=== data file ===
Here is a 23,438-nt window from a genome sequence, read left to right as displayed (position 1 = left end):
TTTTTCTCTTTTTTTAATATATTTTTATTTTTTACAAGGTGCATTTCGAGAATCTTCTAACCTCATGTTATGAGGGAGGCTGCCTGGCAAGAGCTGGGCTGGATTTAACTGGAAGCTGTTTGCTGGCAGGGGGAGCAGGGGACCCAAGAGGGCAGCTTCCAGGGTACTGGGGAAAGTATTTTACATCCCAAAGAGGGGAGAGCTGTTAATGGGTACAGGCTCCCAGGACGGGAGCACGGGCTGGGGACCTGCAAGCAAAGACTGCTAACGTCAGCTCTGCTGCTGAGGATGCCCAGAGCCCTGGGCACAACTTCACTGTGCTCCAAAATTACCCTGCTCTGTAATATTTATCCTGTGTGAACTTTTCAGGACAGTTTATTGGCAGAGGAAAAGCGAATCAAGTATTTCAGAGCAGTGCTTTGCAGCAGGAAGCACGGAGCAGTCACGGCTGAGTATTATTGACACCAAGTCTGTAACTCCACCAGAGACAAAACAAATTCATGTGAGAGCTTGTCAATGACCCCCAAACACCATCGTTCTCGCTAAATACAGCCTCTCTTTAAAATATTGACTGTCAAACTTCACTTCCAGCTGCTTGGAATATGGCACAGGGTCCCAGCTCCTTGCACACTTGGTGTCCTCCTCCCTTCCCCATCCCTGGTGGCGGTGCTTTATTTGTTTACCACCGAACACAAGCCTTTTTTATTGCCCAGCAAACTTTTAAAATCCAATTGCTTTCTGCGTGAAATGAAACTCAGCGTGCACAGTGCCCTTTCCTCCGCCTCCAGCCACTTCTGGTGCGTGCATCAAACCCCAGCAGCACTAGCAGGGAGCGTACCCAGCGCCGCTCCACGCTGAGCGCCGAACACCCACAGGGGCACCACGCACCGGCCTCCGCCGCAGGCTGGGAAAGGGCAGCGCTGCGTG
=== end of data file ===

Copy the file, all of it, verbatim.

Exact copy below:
Here is a 23,438-nt window from a genome sequence, read left to right as displayed (position 1 = left end):
TTTTTCTCTTTTTTTAATATATTTTTATTTTTTACAAGGTGCATTTCGAGAATCTTCTAACCTCATGTTATGAGGGAGGCTGCCTGGCAAGAGCTGGGCTGGATTTAACTGGAAGCTGTTTGCTGGCAGGGGGAGCAGGGGACCCAAGAGGGCAGCTTCCAGGGTACTGGGGAAAGTATTTTACATCCCAAAGAGGGGAGAGCTGTTAATGGGTACAGGCTCCCAGGACGGGAGCACGGGCTGGGGACCTGCAAGCAAAGACTGCTAACGTCAGCTCTGCTGCTGAGGATGCCCAGAGCCCTGGGCACAACTTCACTGTGCTCCAAAATTACCCTGCTCTGTAATATTTATCCTGTGTGAACTTTTCAGGACAGTTTATTGGCAGAGGAAAAGCGAATCAAGTATTTCAGAGCAGTGCTTTGCAGCAGGAAGCACGGAGCAGTCACGGCTGAGTATTATTGACACCAAGTCTGTAACTCCACCAGAGACAAAACAAATTCATGTGAGAGCTTGTCAATGACCCCCAAACACCATCGTTCTCGCTAAATACAGCCTCTCTTTAAAATATTGACTGTCAAACTTCACTTCCAGCTGCTTGGAATATGGCACAGGGTCCCAGCTCCTTGCACACTTGGTGTCCTCCTCCCTTCCCCATCCCTGGTGGCGGTGCTTTATTTGTTTACCACCGAACACAAGCCTTTTTTATTGCCCAGCAAACTTTTAAAATCCAATTGCTTTCTGCGTGAAATGAAACTCAGCGTGCACAGTGCCCTTTCCTCCGCCTCCAGCCACTTCTGGTGCGTGCATCAAACCCCAGCAGCACTAGCAGGGAGCGTACCCAGCGCCGCTCCACGCTGAGCGCCGAACACCCACAGGGGCACCACGCACCGGCCTCCGCCGCAGGCTGGGAAAGGGCAGCGCTGCGTG